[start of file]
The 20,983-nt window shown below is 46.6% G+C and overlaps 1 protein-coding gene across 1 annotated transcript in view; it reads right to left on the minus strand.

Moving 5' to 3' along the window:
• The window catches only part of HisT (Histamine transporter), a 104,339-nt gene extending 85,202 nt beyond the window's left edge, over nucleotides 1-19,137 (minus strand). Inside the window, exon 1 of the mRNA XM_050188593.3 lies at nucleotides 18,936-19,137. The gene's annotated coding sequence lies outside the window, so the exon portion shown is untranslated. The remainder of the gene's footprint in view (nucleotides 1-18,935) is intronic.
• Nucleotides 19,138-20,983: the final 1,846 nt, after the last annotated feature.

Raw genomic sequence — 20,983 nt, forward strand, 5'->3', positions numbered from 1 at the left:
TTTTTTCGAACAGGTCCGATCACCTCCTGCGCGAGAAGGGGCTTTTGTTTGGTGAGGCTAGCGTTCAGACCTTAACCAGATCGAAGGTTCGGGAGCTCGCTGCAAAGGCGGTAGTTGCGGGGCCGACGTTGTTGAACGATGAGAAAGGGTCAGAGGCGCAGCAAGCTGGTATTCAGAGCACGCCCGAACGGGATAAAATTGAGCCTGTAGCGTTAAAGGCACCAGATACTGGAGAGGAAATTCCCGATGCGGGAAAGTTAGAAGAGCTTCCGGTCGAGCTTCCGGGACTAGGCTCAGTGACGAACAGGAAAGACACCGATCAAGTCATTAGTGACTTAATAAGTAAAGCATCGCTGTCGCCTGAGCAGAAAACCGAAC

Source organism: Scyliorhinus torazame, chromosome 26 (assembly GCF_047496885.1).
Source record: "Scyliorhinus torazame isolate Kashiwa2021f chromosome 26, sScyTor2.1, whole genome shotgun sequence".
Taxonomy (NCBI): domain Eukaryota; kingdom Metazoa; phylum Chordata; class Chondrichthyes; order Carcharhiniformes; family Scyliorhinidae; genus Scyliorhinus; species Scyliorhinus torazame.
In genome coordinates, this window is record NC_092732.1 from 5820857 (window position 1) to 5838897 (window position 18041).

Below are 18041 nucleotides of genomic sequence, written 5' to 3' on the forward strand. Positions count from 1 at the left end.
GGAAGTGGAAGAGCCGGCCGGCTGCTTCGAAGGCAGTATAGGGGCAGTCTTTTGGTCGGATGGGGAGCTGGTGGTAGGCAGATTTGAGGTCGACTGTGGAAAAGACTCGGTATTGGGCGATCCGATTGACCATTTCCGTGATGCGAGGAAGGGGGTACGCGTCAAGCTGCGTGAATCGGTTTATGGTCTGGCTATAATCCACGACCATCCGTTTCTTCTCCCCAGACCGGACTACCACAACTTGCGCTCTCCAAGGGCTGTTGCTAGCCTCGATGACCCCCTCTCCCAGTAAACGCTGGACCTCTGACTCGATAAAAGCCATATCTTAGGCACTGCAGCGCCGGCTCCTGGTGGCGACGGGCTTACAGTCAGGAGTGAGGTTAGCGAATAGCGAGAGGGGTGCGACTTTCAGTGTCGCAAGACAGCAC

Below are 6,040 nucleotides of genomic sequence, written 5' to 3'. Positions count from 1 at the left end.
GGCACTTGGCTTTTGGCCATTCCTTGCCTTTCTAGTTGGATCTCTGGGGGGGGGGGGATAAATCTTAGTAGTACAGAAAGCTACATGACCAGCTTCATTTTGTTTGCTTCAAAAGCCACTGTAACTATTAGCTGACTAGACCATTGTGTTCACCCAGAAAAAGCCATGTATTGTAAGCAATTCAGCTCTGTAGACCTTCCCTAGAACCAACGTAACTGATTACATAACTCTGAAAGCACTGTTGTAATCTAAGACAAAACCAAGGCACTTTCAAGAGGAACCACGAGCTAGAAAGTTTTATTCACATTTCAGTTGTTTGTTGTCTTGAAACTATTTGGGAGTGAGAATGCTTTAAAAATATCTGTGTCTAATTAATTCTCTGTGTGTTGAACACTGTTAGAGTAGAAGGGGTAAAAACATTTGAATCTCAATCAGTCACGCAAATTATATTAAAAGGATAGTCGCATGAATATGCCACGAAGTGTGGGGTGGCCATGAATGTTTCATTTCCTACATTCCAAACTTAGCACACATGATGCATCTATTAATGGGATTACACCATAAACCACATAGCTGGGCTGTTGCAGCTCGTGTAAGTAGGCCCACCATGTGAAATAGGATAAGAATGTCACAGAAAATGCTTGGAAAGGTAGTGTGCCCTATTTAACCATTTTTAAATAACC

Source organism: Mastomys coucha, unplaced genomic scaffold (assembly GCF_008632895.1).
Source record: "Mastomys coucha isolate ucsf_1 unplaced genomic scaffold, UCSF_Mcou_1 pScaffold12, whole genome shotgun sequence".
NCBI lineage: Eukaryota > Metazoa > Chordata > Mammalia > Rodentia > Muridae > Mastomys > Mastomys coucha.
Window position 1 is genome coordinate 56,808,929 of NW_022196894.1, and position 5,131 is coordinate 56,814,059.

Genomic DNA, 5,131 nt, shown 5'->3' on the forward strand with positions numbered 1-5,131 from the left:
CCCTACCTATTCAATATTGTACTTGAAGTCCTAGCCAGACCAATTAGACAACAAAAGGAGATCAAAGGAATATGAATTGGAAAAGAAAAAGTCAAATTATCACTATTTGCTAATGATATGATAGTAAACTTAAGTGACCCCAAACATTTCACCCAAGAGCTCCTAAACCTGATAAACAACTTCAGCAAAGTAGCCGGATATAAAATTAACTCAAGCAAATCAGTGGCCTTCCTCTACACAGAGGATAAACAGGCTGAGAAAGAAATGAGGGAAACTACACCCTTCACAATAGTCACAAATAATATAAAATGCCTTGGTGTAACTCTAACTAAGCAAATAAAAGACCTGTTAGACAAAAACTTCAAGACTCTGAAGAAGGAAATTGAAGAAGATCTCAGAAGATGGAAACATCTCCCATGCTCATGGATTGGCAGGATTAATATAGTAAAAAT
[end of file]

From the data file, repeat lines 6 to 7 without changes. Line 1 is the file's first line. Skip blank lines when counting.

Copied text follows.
TTTTTTCGAACAGGTCCGATCACCTCCTGCGCGAGAAGGGGCTTTTGTTTGGTGAGGCTAGCGTTCAGACCTTAACCAGATCGAAGGTTCGGGAGCTCGCTGCAAAGGCGGTAGTTGCGGGGCCGACGTTGTTGAACGATGAGAAAGGGTCAGAGGCGCAGCAAGCTGGTATTCAGAGCACGCCCGAACGGGATAAAATTGAGCCTGTAGCGTTAAAGGCACCAGATACTGGAGAGGAAATTCCCGATGCGGGAAAGTTAGAAGAGCTTCCGGTCGAGCTTCCGGGACTAGGCTCAGTGACGAACAGGAAAGACACCGATCAAGTCATTAGTGACTTAATAAGTAAAGCATCGCTGTCGCCTGAGCAGAAAACCGAAC

Source organism: Scyliorhinus torazame, chromosome 26 (assembly GCF_047496885.1).